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Multiple Daily Doses Of Aspirin To Overcome Aspirin Hyporesponsiveness Post Cardiac Bypass Surgery (ASACABG)

This study has been completed.
Information provided by (Responsible Party):
Jeremy Paikin, Hamilton Health Sciences Corporation Identifier:
First received: June 1, 2012
Last updated: March 18, 2015
Last verified: March 2015

Cardiac bypass surgery is an important treatment for patients with severely blocked arteries (tubes that delivery oxygen and nutrients to the heart). Hundreds of thousands of these operations are done each year to help relieve patients' chest pain and to prevent future heart attacks. The surgery is done by "bypassing" blood flow around badly clogged arteries by sewing on healthy vessels from another part of the body (usually from the leg or the chest). Aspirin (a blood thinner) is given to patients once a day after their surgery because it stops "sticky" cells in the blood (platelets) from blocking these new vessels (which may lead to a future heart attack).

Research has shown that aspirin does not work as well in people after they have bypass surgery as the investigators might expect (for reasons that are not fully understood). One reason aspirin may not work as well after surgery is because the body makes many more platelets after surgery than it would under normal circumstances. All of these new platelets overwhelm the aspirin and continue to be "sticky" and ready to block off arteries. The investigators believe that giving multiple daily doses of aspirin following bypass surgery is more effective than giving aspirin once daily at blocking platelet activity.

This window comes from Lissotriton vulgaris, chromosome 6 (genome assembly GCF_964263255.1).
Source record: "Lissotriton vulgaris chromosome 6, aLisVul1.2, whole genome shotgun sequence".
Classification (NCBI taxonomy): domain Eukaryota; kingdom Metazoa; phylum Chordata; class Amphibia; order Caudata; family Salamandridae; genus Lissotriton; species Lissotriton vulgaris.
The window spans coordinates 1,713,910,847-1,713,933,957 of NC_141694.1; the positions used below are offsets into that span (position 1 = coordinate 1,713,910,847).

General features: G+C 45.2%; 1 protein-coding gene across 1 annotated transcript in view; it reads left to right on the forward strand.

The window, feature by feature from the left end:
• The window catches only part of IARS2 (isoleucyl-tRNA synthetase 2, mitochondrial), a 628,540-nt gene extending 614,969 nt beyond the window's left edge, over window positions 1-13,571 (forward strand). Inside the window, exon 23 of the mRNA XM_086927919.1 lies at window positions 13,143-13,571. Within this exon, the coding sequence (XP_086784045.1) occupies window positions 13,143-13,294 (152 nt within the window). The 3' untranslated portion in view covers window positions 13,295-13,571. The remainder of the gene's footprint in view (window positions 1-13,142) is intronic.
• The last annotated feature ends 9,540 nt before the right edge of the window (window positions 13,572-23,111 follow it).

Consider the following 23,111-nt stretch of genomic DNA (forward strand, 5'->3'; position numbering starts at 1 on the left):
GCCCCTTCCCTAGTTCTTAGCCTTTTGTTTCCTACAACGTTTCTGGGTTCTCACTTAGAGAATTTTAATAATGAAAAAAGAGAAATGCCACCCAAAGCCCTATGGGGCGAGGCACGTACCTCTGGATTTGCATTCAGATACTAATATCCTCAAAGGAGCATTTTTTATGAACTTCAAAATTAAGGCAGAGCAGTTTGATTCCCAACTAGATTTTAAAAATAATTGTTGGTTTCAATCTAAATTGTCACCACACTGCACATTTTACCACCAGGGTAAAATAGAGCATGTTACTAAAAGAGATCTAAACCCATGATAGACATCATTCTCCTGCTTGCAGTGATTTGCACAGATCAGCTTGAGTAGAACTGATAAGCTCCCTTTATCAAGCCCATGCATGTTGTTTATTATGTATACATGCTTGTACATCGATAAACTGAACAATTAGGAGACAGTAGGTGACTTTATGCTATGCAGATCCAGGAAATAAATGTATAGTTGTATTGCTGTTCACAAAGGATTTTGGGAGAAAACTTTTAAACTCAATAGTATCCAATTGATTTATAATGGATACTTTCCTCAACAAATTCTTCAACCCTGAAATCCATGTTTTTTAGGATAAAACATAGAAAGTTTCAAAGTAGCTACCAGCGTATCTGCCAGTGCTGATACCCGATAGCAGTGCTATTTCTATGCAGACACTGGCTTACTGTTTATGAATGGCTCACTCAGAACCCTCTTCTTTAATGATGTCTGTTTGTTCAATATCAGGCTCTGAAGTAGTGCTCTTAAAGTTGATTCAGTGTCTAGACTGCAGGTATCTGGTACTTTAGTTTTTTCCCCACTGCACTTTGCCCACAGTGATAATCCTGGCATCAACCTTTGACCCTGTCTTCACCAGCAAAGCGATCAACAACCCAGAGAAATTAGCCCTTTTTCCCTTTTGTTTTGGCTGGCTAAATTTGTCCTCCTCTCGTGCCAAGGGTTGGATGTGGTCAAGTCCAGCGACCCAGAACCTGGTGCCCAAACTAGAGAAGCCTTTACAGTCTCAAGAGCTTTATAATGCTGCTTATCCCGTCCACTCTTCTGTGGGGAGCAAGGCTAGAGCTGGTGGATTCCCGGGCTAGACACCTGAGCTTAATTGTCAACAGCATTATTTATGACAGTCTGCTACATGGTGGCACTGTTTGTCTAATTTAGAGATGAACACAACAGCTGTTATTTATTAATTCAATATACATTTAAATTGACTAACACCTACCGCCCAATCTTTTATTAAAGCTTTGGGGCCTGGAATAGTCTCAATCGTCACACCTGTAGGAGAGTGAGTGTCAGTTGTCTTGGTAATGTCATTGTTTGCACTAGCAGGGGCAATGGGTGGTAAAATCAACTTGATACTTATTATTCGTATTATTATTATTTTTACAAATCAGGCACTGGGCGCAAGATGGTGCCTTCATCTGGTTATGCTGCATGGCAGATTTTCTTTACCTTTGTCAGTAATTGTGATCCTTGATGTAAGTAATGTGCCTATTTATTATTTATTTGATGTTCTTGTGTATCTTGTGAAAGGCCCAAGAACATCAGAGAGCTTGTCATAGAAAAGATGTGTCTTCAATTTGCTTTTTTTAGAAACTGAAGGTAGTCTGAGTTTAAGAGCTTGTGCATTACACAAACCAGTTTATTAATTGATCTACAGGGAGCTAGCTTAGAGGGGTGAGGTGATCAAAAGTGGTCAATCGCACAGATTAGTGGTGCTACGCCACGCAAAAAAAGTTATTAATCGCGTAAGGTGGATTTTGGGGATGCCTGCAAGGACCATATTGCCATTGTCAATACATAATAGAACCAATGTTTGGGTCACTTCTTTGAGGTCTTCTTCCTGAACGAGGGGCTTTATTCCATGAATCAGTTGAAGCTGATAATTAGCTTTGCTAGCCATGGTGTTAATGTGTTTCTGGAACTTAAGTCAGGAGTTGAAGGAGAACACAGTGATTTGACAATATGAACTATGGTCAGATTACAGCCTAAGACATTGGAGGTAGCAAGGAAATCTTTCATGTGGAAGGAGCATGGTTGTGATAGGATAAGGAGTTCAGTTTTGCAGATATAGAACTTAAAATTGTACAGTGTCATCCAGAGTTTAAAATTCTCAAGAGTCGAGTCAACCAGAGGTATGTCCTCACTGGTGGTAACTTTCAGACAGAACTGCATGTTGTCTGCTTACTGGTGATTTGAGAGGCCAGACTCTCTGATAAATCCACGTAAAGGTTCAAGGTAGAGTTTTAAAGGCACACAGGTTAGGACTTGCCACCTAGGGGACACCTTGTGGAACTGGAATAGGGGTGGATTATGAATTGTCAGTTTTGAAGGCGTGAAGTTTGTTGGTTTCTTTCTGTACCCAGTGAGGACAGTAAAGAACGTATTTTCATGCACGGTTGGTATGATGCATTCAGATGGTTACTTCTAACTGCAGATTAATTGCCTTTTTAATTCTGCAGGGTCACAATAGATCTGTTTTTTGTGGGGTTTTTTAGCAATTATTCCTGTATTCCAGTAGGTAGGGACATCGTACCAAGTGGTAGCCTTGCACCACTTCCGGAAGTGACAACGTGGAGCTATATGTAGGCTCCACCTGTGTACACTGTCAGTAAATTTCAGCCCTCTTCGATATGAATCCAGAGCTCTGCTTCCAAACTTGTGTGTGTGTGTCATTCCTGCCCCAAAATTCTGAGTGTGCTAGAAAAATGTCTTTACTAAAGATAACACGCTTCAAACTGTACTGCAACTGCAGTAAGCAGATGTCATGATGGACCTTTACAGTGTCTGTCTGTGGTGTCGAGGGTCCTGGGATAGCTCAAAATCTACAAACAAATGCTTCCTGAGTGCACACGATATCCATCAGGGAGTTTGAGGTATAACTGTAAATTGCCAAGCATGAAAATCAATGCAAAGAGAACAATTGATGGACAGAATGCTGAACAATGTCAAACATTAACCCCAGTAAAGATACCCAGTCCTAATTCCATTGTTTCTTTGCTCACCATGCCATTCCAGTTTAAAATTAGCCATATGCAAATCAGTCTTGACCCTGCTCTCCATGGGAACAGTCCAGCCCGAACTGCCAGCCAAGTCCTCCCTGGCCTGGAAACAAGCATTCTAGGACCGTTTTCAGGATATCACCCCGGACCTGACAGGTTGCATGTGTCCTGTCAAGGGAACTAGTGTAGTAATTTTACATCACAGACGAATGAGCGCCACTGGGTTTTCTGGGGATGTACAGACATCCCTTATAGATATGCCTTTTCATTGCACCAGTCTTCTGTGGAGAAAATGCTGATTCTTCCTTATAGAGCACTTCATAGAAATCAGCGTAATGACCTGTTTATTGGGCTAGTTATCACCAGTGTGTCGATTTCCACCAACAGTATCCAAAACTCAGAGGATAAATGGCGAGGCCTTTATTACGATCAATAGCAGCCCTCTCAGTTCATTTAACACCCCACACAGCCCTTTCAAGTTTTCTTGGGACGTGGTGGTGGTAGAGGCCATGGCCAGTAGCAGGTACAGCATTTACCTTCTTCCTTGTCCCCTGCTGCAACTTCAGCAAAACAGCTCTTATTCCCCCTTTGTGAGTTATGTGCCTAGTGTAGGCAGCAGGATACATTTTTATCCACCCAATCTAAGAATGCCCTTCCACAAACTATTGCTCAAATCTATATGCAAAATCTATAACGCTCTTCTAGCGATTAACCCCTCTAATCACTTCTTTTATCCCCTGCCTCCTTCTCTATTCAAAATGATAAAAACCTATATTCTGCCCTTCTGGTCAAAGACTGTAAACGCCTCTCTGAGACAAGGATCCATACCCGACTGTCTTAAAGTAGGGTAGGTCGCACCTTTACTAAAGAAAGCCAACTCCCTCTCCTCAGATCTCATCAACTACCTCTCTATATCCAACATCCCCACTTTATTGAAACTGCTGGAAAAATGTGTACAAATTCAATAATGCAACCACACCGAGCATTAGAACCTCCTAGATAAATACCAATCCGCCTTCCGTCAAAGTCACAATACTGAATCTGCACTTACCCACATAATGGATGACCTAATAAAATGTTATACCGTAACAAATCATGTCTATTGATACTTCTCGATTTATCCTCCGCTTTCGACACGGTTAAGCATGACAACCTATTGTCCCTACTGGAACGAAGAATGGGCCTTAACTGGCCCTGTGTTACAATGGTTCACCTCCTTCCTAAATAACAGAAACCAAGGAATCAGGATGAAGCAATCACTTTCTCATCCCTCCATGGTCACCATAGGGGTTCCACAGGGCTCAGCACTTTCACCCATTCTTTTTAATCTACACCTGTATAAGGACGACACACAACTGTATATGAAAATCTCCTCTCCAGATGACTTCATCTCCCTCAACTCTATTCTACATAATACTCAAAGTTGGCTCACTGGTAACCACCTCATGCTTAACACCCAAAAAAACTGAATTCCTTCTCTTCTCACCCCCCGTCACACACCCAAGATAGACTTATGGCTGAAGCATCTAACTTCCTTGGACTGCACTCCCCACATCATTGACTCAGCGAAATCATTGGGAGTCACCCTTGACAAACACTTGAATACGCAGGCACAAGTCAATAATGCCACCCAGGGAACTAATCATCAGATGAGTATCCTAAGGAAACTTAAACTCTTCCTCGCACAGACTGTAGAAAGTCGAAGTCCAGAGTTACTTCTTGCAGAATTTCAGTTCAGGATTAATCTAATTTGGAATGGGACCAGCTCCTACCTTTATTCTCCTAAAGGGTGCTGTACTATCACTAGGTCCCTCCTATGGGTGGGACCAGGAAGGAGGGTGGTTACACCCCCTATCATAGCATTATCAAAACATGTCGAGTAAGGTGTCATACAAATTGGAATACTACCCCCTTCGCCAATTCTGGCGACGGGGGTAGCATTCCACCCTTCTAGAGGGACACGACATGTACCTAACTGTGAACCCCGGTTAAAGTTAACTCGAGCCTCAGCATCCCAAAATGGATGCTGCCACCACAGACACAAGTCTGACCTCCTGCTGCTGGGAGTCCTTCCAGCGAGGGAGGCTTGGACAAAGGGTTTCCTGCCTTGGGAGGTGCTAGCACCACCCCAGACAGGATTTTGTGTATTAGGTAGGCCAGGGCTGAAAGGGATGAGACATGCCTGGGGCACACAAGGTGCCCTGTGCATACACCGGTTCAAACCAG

Condition Intervention Phase
Postoperative; Dysfunction Following Cardiac Surgery
Drug: Aspirin
Phase 2

Study Type: Interventional
Study Design: Allocation: Randomized
Intervention Model: Parallel Assignment
Masking: Double Blind (Investigator, Outcomes Assessor)
Primary Purpose: Treatment
Official Title: Multiple Daily Doses Of Aspirin To Overcome Aspirin Hyporesponsiveness Post Cardiac Bypass Surgery

Resource links provided by NLM: